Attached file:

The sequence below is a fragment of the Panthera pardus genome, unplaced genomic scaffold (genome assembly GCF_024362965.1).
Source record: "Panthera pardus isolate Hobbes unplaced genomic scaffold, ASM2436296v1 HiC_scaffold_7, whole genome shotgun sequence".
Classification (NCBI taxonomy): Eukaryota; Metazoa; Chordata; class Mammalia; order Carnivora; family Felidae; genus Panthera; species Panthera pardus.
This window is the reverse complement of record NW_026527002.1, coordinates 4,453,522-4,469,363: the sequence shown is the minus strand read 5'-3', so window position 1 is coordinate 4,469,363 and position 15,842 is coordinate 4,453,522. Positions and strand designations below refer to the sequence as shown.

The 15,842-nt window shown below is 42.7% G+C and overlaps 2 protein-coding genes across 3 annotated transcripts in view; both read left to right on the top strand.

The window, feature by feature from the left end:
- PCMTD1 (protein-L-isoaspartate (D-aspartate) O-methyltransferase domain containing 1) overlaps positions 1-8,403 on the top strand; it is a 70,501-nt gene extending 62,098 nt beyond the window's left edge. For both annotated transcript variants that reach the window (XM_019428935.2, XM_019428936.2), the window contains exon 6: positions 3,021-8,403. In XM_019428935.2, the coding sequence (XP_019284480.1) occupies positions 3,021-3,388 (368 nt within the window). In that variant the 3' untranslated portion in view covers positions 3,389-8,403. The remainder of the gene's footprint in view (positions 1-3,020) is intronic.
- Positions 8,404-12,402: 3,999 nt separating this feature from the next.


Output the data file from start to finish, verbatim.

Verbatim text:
The sequence below is a fragment of the Panthera pardus genome, unplaced genomic scaffold (genome assembly GCF_024362965.1).
Source record: "Panthera pardus isolate Hobbes unplaced genomic scaffold, ASM2436296v1 HiC_scaffold_7, whole genome shotgun sequence".
Classification (NCBI taxonomy): Eukaryota; Metazoa; Chordata; class Mammalia; order Carnivora; family Felidae; genus Panthera; species Panthera pardus.
This window is the reverse complement of record NW_026527002.1, coordinates 4,453,522-4,469,363: the sequence shown is the minus strand read 5'-3', so window position 1 is coordinate 4,469,363 and position 15,842 is coordinate 4,453,522. Positions and strand designations below refer to the sequence as shown.

The 15,842-nt window shown below is 42.7% G+C and overlaps 2 protein-coding genes across 3 annotated transcripts in view; both read left to right on the top strand.

The window, feature by feature from the left end:
- PCMTD1 (protein-L-isoaspartate (D-aspartate) O-methyltransferase domain containing 1) overlaps positions 1-8,403 on the top strand; it is a 70,501-nt gene extending 62,098 nt beyond the window's left edge. For both annotated transcript variants that reach the window (XM_019428935.2, XM_019428936.2), the window contains exon 6: positions 3,021-8,403. In XM_019428935.2, the coding sequence (XP_019284480.1) occupies positions 3,021-3,388 (368 nt within the window). In that variant the 3' untranslated portion in view covers positions 3,389-8,403. The remainder of the gene's footprint in view (positions 1-3,020) is intronic.
- Positions 8,404-12,402: 3,999 nt separating this feature from the next.